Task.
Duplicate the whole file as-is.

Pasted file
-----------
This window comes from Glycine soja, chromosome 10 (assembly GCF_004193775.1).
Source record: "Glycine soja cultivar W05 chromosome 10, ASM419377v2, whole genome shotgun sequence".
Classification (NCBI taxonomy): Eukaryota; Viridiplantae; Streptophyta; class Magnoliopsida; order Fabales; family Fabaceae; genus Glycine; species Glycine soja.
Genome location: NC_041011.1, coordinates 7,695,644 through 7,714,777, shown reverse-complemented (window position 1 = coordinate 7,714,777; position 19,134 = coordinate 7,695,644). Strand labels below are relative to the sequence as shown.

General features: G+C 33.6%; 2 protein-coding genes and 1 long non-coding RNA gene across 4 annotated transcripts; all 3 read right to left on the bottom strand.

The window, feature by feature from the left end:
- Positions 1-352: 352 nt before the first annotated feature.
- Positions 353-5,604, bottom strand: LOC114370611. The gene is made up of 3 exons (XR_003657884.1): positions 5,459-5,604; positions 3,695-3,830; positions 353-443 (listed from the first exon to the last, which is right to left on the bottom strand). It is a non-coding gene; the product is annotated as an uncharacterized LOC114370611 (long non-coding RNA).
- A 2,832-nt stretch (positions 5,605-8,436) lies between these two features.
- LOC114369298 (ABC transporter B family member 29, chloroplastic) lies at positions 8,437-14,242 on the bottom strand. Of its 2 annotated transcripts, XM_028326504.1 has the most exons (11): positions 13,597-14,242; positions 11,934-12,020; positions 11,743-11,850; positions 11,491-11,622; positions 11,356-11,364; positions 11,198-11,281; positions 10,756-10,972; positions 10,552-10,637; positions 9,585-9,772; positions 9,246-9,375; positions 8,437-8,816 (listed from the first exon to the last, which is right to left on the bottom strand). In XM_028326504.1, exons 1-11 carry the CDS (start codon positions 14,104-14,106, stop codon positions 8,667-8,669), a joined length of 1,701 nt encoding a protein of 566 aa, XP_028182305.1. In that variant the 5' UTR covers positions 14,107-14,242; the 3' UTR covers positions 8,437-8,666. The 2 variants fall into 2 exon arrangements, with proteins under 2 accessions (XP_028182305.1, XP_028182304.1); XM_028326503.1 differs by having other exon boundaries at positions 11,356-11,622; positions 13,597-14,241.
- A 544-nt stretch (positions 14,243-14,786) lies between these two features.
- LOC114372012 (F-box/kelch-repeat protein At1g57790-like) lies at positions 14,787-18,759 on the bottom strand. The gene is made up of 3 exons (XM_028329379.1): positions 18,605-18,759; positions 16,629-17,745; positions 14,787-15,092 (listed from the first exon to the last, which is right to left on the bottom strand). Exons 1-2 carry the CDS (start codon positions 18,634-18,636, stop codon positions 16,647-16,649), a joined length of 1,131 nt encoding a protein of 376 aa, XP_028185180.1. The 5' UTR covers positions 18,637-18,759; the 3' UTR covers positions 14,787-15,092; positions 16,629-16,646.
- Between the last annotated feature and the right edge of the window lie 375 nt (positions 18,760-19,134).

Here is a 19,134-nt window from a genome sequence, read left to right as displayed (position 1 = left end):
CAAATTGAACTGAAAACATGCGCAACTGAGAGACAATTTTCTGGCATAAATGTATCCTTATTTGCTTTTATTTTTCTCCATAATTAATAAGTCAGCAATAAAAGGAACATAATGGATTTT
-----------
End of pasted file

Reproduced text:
This window comes from Glycine soja, chromosome 10 (assembly GCF_004193775.1).
Source record: "Glycine soja cultivar W05 chromosome 10, ASM419377v2, whole genome shotgun sequence".
Classification (NCBI taxonomy): Eukaryota; Viridiplantae; Streptophyta; class Magnoliopsida; order Fabales; family Fabaceae; genus Glycine; species Glycine soja.
Genome location: NC_041011.1, coordinates 7,695,644 through 7,714,777, shown reverse-complemented (window position 1 = coordinate 7,714,777; position 19,134 = coordinate 7,695,644). Strand labels below are relative to the sequence as shown.

General features: G+C 33.6%; 2 protein-coding genes and 1 long non-coding RNA gene across 4 annotated transcripts; all 3 read right to left on the bottom strand.

The window, feature by feature from the left end:
- Positions 1-352: 352 nt before the first annotated feature.
- Positions 353-5,604, bottom strand: LOC114370611. The gene is made up of 3 exons (XR_003657884.1): positions 5,459-5,604; positions 3,695-3,830; positions 353-443 (listed from the first exon to the last, which is right to left on the bottom strand). It is a non-coding gene; the product is annotated as an uncharacterized LOC114370611 (long non-coding RNA).
- A 2,832-nt stretch (positions 5,605-8,436) lies between these two features.
- LOC114369298 (ABC transporter B family member 29, chloroplastic) lies at positions 8,437-14,242 on the bottom strand. Of its 2 annotated transcripts, XM_028326504.1 has the most exons (11): positions 13,597-14,242; positions 11,934-12,020; positions 11,743-11,850; positions 11,491-11,622; positions 11,356-11,364; positions 11,198-11,281; positions 10,756-10,972; positions 10,552-10,637; positions 9,585-9,772; positions 9,246-9,375; positions 8,437-8,816 (listed from the first exon to the last, which is right to left on the bottom strand). In XM_028326504.1, exons 1-11 carry the CDS (start codon positions 14,104-14,106, stop codon positions 8,667-8,669), a joined length of 1,701 nt encoding a protein of 566 aa, XP_028182305.1. In that variant the 5' UTR covers positions 14,107-14,242; the 3' UTR covers positions 8,437-8,666. The 2 variants fall into 2 exon arrangements, with proteins under 2 accessions (XP_028182305.1, XP_028182304.1); XM_028326503.1 differs by having other exon boundaries at positions 11,356-11,622; positions 13,597-14,241.
- A 544-nt stretch (positions 14,243-14,786) lies between these two features.
- LOC114372012 (F-box/kelch-repeat protein At1g57790-like) lies at positions 14,787-18,759 on the bottom strand. The gene is made up of 3 exons (XM_028329379.1): positions 18,605-18,759; positions 16,629-17,745; positions 14,787-15,092 (listed from the first exon to the last, which is right to left on the bottom strand). Exons 1-2 carry the CDS (start codon positions 18,634-18,636, stop codon positions 16,647-16,649), a joined length of 1,131 nt encoding a protein of 376 aa, XP_028185180.1. The 5' UTR covers positions 18,637-18,759; the 3' UTR covers positions 14,787-15,092; positions 16,629-16,646.
- Between the last annotated feature and the right edge of the window lie 375 nt (positions 18,760-19,134).

Here is a 19,134-nt window from a genome sequence, read left to right as displayed (position 1 = left end):
CAAATTGAACTGAAAACATGCGCAACTGAGAGACAATTTTCTGGCATAAATGTATCCTTATTTGCTTTTATTTTTCTCCATAATTAATAAGTCAGCAATAAAAGGAACATAATGGATTTT